- Amputations: Limb and finger amputations leave workers unable to continue earning a livelihood. These types of injuries may occur in situations where power tools or equipment malfunction. Injured victims often find themselves spending money to pay for prosthetics and other costly devices necessary to maintain their quality of life.
- Burn injuries: Electrocution or fires at construction zones and work sites may cause severe burn injuries, which can be painful and costly to treat. Burn victims often need costly surgery and cosmetic procedures that may not be covered by health insurance.
What to Do If You Have Been Injured
If you have been injured in a construction accident, there are several steps you can take to protect your legal rights:
- Seek and obtain medical attention immediately after the injury.
- Report the incident and your injuries to your direct supervisor. Obtain a copy of the signed report.
- Gather the names and contact information for anyone who may have witnessed the incident.
- Take photographs of the location where it occurred and the equipment that may have caused your injury.
- Do not admit fault to anyone.
- Contact an experienced New York City construction attorney who will remain on your side and help protect your rights every step of the way.
- Do not rush into a settlement or sign an agreement until you have spoken with your attorney.
- Do not sign any waivers or grant insurance companies or other parties access to your health, financial or other personal information.
Third Party Compensation for Work Injuries
If you are a construction worker who has been injured on the job, workers’ compensation is not the only source of compensation. In many cases where workers suffered severe injuries and disabilities, workers’ compensation benefits alone proved inadequate to cover their losses.
In cases where the negligence of a party other than the employer caused the construction accident, workers may be able to file a third-party claim for significant money damages. Third-party claims are usually worth much more than workers’ compensation claims and help seriously injured workers and their families during their most challenging times. Here are a few examples of third parties that may be liable:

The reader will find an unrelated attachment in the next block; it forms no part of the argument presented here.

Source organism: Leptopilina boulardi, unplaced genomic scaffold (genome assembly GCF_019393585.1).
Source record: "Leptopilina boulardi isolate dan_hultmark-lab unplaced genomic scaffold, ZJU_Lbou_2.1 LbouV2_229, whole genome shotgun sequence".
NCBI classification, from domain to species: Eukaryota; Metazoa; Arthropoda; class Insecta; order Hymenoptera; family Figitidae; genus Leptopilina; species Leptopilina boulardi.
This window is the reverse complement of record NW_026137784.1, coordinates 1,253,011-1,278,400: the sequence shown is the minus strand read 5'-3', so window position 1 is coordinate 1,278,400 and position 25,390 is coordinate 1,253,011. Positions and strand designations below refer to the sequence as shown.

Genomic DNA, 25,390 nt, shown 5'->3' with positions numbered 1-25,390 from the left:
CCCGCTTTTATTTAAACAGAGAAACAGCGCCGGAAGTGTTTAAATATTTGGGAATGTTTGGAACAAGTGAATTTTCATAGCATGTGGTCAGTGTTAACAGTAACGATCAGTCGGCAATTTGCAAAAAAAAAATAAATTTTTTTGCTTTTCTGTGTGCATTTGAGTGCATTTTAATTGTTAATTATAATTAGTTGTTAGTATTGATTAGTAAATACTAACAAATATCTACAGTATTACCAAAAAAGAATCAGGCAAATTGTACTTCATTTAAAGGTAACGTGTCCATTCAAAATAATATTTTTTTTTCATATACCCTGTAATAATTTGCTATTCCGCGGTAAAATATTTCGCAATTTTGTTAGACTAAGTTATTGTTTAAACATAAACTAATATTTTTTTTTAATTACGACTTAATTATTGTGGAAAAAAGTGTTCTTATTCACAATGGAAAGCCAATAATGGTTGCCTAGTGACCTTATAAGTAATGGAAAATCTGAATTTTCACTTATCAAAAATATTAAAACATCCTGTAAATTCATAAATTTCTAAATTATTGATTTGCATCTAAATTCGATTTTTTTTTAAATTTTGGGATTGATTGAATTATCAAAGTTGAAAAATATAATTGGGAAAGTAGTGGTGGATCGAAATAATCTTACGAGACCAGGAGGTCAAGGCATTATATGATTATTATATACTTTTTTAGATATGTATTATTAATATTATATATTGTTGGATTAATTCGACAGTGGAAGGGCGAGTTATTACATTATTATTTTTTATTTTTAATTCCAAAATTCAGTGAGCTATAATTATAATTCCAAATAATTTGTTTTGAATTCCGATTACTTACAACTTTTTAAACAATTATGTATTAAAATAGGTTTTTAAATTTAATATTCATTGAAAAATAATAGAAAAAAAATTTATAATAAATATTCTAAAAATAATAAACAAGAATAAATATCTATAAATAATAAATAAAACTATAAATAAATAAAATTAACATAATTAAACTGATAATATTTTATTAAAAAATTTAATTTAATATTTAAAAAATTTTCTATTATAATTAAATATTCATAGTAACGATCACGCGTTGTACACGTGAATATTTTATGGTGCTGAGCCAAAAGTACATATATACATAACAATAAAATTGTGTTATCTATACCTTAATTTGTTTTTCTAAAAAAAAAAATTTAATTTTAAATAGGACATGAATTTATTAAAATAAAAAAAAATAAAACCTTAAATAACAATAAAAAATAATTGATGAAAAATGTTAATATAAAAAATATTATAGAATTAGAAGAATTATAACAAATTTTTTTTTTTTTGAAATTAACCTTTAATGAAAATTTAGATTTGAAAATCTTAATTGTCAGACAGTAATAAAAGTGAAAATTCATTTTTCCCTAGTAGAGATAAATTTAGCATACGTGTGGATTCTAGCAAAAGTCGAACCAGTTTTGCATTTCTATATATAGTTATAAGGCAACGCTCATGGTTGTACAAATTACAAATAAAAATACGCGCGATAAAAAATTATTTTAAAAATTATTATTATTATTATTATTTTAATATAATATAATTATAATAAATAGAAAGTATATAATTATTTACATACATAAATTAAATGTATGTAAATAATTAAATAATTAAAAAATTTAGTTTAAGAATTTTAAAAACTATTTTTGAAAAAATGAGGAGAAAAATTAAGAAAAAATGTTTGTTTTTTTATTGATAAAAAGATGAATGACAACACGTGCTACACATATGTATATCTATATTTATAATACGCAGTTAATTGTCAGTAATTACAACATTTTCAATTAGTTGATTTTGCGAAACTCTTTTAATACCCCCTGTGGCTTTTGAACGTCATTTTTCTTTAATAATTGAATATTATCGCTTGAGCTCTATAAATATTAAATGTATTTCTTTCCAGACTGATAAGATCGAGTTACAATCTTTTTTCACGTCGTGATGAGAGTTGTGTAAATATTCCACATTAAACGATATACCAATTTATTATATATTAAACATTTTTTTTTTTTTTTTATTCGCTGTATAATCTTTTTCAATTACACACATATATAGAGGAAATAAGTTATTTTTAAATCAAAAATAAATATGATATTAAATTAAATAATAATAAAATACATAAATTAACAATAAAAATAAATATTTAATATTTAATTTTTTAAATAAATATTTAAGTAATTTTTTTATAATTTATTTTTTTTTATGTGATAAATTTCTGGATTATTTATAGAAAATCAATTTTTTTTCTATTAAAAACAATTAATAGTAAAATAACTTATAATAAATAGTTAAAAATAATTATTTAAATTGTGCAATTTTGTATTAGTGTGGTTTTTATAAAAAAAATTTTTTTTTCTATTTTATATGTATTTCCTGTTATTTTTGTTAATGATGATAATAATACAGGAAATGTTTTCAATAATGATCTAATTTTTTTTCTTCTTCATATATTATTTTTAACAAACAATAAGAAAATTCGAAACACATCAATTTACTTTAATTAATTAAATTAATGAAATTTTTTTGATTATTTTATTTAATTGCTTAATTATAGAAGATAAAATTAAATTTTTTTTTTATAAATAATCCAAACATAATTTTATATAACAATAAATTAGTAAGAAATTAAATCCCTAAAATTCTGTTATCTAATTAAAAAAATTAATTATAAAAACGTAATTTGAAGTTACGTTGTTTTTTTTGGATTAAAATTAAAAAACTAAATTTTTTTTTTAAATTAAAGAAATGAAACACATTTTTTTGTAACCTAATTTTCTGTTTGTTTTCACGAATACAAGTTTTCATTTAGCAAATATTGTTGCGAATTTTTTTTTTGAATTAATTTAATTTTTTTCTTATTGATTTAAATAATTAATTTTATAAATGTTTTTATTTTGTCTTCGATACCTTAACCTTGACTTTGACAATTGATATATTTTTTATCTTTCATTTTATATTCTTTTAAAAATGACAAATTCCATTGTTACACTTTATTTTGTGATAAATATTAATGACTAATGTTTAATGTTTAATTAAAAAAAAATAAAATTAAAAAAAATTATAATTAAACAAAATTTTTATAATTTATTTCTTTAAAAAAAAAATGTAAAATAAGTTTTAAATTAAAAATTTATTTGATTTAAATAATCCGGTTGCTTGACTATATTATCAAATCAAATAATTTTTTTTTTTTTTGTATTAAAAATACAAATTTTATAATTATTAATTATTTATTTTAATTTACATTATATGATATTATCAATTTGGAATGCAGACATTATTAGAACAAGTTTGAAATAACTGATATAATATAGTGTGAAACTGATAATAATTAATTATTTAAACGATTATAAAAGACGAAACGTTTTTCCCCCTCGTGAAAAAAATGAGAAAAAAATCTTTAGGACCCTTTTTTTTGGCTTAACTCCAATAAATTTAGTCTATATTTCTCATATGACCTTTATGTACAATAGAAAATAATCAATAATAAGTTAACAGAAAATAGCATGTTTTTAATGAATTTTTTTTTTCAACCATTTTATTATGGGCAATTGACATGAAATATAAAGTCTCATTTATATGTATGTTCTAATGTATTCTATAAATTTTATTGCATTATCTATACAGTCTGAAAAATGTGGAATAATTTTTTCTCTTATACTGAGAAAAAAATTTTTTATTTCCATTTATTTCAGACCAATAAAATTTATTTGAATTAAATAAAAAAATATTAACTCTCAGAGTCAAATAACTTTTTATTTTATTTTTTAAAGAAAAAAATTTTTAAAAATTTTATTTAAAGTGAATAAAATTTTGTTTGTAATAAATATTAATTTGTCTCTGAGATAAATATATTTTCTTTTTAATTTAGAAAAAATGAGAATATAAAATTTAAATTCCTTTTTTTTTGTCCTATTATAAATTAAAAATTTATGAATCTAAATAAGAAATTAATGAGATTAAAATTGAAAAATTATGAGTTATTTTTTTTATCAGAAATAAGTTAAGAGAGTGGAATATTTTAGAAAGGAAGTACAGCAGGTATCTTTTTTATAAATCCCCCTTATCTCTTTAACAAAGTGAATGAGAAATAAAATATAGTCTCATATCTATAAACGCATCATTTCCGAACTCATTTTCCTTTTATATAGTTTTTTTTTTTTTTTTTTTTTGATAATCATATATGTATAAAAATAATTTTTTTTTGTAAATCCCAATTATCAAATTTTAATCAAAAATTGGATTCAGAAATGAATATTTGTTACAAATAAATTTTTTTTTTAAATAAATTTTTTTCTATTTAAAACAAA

- General contractors or sub-contractors.
- Property owners.
- A firm that is responsible for maintaining or repairing equipment used at a site, such as cranes.
- The manufacturer of the defective product can be held responsible for injuries caused by malfunctioning products or equipment.
- A project manager, engineer or architect supervising the project.
- A scaffolding company that fails to install properly.
Damages You Can Claim
Injured workers can seek damages for the losses they have suffered depending on the nature and extent of their injuries. For example, the claim of a worker who has suffered a catastrophic injury that renders him or her unable to work again can seek more compensation than a worker who has suffered a relatively minor injury from which he or she can recover quickly. Here are some of the damages for which injured construction workers can seek compensation:
- All medical expenses
- Lost wages and benefits
- Rehabilitative treatment
- Permanent injuries
- Loss of livelihood
- Loss of consortium
- Past and future pain and suffering
Contacting an Experienced Lawyer
If you or a loved one has suffered an injury as the result of a construction accident or if you have lost a loved one in a workplace accident, the experienced New York personal injury attorneys at the Law Offices of Kenneth A. Wilhelm can help you better understand your legal rights and options. Our law firm recovered $3,375,576 for a construction worker (an undocumented immigrant) who was injured on the job – one of the highest construction case settlements in New York in 2010.
Please contact us TOLL FREE 24 hours a day, 7 days a week at 1-800-WORK-4-YOU (1-800-967-5496). WE CAN EVEN COME TO YOU. There is no attorneys’ fee unless we recover money for you. We can also help with personal injury cases in New Jersey, Connecticut, Pennsylvania, or Florida. If you have been seriously injured in any of the 50 U.S. states, please call us and we will try to help you with your case.
Other TOLL FREE phone numbers for us are:
1-800-RADIO-LAW, 1-888-WYPADEK, OR 1-800-LAS-LEYES
Please visit us at: www.WORK4YOULAW.com